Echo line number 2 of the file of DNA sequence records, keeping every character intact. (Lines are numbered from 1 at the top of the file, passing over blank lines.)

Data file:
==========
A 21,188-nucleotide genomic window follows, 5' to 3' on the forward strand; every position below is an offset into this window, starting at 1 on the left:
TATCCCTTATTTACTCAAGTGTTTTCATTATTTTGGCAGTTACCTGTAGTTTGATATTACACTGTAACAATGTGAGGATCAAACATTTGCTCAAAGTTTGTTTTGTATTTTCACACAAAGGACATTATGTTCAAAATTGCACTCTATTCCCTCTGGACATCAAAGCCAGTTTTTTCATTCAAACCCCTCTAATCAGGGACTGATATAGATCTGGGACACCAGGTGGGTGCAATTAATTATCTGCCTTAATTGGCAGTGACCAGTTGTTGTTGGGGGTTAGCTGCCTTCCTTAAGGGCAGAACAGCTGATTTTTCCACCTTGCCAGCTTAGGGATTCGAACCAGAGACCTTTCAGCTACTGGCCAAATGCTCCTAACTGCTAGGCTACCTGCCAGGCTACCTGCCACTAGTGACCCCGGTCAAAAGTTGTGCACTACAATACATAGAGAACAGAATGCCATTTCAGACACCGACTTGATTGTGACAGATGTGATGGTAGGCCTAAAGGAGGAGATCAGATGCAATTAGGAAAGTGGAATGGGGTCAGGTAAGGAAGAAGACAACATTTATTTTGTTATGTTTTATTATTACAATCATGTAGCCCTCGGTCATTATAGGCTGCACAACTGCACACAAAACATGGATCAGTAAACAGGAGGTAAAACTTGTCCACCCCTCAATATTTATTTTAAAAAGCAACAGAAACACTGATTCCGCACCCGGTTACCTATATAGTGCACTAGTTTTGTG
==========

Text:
TATCCCTTATTTACTCAAGTGTTTTCATTATTTTGGCAGTTACCTGTAGTTTGATATTACACTGTAACAATGTGAGGATCAAACATTTGCTCAAAGTTTGTTTTGTATTTTCACACAAAGGACATTATGTTCAAAATTGCACTCTATTCCCTCTGGACATCAAAGCCAGTTTTTTCATTCAAACCCCTCTAATCAGGGACTGATATAGATCTGGGACACCAGGTGGGTGCAATTAATTATCTGCCTTAATTGGCAGTGACCAGTTGTTGTTGGGGGTTAGCTGCCTTCCTTAAGGGCAGAACAGCTGATTTTTCCACCTTGCCAGCTTAGGGATTCGAACCAGAGACCTTTCAGCTACTGGCCAAATGCTCCTAACTGCTAGGCTACCTGCCAGGCTACCTGCCACTAGTGACCCCGGTCAAAAGTTGTGCACTACAATACATAGAGAACAGAATGCCATTTCAGACACCGACTTGATTGTGACAGATGTGATGGTAGGCCTAAAGGAGGAGATCAGATGCAATTAGGAAAGTGGAATGGGGTCAGGTAAGGAAGAAGACAACATTTATTTTGTTATGTTTTATTATTACAATCATGTAGCCCTCGGTCATTATAGGCTGCACAACTGCACACAAAACATGGATCAGTAAACAGGAGGTAAAACTTGTCCACCCCTCAATATTTATTTTAAAAAGCAACAGAAACACTGATTCCGCACCCGGTTACCTATATAGTGCACTAGTTTTGTG